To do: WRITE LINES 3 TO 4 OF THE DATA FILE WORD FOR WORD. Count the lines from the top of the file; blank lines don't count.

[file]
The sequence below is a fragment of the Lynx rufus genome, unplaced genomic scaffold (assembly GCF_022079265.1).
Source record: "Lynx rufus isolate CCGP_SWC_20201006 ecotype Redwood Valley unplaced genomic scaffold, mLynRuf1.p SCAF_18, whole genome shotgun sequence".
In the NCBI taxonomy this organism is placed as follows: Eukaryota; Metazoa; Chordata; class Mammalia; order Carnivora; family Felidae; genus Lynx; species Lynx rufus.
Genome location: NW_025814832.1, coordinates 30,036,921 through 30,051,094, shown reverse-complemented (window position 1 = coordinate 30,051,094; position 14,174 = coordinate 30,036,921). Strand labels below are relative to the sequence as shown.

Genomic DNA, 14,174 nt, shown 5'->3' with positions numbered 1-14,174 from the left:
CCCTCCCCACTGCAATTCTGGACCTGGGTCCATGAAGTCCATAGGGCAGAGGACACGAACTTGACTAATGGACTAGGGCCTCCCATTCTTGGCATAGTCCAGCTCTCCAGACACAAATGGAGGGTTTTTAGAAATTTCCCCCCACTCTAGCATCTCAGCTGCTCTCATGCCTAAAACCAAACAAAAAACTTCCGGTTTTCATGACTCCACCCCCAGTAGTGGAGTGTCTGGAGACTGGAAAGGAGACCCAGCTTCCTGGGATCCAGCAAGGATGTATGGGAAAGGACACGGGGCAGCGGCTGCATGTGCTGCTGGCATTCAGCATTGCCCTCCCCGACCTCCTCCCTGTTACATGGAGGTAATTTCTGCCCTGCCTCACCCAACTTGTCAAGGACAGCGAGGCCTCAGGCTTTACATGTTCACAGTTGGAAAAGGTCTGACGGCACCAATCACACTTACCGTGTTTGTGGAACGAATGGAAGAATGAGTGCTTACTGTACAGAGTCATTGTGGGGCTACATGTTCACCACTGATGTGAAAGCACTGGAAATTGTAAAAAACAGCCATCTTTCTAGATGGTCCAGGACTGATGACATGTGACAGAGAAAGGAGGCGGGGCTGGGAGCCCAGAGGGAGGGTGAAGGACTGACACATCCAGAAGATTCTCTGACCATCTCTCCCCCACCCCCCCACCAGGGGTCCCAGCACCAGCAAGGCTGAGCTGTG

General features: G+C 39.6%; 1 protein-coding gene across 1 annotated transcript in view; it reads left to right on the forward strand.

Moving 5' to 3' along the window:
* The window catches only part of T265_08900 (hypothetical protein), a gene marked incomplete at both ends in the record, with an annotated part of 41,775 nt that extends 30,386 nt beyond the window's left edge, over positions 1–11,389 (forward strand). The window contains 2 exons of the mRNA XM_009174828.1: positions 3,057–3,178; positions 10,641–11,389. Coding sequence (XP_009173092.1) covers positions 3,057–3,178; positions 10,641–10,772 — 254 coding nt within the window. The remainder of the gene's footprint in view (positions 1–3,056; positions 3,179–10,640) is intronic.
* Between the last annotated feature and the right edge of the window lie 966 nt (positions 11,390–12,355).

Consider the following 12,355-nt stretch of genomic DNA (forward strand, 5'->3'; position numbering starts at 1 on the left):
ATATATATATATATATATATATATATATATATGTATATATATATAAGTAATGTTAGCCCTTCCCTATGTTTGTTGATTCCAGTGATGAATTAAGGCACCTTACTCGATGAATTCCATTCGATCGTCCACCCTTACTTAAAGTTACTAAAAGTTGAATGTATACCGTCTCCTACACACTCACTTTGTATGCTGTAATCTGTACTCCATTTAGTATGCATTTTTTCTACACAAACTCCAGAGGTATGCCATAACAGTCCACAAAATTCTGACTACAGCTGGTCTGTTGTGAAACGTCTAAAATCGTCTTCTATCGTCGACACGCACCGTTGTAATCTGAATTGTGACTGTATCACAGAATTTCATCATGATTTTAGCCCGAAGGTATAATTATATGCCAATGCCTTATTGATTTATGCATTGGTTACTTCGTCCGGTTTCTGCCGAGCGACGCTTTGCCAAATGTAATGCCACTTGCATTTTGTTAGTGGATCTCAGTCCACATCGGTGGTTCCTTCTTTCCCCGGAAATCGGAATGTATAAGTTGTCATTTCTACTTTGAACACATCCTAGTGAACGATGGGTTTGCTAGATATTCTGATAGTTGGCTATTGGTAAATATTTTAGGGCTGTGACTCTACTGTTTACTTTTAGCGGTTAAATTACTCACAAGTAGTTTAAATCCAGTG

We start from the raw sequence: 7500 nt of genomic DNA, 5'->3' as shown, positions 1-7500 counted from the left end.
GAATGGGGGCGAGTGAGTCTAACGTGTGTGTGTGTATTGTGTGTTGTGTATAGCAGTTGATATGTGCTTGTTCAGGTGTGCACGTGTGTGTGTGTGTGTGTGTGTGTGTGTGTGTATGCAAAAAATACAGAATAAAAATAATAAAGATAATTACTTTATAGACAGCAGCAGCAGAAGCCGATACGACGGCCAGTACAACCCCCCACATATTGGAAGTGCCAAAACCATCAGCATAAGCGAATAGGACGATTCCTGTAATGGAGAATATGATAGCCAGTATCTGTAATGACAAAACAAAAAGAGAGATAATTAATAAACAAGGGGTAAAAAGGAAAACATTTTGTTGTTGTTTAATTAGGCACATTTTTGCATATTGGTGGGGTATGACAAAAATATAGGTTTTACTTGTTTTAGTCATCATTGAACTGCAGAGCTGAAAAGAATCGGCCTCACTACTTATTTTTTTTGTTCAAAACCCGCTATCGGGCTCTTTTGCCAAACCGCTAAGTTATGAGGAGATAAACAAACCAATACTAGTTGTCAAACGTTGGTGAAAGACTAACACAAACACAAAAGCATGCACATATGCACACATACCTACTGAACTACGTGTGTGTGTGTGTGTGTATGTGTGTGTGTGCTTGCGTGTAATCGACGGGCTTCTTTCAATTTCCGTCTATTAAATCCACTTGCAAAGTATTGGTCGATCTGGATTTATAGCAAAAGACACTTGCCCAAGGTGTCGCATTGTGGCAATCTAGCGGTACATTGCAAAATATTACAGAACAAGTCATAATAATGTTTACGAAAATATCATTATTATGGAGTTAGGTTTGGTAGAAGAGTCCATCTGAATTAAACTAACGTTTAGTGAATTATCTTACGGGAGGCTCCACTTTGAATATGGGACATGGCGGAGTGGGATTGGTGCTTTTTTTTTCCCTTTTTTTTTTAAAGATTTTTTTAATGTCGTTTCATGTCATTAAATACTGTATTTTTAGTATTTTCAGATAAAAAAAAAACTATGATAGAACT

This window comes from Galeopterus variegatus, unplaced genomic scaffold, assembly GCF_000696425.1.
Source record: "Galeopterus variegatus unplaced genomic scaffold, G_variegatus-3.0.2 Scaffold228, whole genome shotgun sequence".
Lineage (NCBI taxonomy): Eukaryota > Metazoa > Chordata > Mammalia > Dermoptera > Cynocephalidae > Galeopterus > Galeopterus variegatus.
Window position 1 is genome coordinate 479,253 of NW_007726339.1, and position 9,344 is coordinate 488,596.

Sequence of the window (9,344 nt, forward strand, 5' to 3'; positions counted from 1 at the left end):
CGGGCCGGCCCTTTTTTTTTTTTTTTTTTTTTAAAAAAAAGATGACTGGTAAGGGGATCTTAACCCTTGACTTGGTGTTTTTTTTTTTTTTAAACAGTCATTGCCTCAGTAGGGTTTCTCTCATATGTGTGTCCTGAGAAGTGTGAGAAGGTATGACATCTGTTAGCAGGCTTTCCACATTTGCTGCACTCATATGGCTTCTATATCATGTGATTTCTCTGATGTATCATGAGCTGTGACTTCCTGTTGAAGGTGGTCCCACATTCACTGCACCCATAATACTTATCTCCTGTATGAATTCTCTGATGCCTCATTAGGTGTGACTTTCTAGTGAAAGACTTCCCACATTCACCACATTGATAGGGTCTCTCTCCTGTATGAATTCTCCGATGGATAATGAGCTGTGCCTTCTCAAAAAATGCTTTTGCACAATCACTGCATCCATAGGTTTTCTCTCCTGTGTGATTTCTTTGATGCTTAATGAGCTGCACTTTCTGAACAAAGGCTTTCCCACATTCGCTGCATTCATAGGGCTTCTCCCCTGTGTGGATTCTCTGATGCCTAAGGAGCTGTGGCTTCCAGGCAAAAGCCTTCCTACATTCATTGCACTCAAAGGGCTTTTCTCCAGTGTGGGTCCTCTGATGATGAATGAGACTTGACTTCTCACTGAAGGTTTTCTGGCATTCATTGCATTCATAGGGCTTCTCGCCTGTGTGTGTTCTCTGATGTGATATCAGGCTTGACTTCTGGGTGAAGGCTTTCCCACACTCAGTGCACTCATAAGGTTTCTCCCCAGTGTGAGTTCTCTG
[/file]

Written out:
In the NCBI taxonomy this organism is placed as follows: Eukaryota; Metazoa; Chordata; class Mammalia; order Carnivora; family Felidae; genus Lynx; species Lynx rufus.
Genome location: NW_025814832.1, coordinates 30,036,921 through 30,051,094, shown reverse-complemented (window position 1 = coordinate 30,051,094; position 14,174 = coordinate 30,036,921). Strand labels below are relative to the sequence as shown.